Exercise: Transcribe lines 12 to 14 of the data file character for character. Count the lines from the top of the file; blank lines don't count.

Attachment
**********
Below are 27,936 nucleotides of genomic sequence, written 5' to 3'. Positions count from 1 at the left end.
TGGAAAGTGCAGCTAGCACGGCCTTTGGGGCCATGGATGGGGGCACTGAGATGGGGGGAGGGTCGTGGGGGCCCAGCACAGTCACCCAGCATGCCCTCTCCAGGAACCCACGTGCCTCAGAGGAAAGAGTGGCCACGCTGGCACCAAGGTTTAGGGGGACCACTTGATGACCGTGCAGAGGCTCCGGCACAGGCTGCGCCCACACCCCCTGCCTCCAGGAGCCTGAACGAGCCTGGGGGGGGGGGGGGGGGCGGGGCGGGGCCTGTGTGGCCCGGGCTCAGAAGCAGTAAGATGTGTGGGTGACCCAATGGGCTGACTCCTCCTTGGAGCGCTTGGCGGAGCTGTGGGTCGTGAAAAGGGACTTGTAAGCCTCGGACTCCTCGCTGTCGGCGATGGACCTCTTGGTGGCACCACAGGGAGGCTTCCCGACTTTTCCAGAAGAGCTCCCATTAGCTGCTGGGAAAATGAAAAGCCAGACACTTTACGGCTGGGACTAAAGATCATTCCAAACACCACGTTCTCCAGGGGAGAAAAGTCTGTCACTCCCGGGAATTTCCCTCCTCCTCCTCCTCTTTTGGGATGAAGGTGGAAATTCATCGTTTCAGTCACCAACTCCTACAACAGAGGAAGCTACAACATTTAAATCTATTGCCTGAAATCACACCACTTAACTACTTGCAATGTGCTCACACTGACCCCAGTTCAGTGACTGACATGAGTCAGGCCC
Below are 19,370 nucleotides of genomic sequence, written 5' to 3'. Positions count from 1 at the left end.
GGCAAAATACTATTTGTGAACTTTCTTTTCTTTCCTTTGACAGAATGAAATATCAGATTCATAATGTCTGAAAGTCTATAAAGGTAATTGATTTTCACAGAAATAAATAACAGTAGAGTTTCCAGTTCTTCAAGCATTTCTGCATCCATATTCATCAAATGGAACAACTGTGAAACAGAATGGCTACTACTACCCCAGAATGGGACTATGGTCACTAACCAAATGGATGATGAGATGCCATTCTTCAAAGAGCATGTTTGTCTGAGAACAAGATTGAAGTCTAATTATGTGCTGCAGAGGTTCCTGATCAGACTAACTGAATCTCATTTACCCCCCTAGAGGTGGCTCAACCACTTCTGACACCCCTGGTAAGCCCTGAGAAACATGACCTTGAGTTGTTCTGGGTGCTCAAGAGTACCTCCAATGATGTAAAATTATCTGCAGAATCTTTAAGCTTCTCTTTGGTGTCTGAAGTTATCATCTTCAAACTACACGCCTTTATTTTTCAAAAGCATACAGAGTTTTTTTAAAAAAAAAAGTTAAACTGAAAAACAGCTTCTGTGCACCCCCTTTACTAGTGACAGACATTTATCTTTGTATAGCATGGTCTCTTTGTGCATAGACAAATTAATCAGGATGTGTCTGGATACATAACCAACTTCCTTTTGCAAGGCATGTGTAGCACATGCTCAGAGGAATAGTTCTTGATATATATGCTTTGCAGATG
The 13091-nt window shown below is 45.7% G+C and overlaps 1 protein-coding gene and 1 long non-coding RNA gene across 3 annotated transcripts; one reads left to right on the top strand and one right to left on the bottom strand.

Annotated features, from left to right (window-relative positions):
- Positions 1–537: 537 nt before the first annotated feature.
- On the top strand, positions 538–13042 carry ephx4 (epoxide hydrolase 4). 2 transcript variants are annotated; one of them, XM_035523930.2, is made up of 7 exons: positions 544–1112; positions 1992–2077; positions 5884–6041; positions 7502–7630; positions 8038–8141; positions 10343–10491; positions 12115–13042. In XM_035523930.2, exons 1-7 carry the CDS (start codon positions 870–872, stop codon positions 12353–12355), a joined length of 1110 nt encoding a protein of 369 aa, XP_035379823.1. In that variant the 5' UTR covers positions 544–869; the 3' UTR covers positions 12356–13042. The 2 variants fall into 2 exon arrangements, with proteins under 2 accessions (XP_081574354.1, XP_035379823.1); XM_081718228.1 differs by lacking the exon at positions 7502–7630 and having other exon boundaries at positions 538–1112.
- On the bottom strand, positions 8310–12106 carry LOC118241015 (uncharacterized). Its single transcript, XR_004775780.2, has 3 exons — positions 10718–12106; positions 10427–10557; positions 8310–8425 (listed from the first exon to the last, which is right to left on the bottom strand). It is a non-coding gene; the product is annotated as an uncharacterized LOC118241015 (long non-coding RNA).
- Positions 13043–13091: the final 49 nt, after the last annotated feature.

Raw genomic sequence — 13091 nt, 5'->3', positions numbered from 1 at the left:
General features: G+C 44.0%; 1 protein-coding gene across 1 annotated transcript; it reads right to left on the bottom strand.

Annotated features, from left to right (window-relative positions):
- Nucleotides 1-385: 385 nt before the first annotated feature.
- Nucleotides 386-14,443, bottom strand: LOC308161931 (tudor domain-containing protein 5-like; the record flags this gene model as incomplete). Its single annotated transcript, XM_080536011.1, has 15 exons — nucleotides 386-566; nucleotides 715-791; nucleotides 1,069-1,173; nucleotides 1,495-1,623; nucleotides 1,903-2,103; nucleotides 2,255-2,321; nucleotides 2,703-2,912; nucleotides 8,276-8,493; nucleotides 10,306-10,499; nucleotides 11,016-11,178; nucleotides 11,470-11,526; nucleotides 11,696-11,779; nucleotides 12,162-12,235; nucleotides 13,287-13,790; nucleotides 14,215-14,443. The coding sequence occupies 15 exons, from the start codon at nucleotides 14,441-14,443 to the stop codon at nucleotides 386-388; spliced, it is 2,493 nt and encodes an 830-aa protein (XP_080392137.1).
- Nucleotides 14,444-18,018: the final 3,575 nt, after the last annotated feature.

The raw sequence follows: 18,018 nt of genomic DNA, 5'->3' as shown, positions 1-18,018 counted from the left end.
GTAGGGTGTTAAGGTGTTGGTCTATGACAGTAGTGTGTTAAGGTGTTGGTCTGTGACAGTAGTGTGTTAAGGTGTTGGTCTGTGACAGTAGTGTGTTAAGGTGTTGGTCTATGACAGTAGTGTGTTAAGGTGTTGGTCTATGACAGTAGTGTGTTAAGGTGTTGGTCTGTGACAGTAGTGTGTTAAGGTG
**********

General features: G+C 44.0%; 1 protein-coding gene across 1 annotated transcript; it reads right to left on the bottom strand.

Annotated features, from left to right (window-relative positions):
- Nucleotides 1-385: 385 nt before the first annotated feature.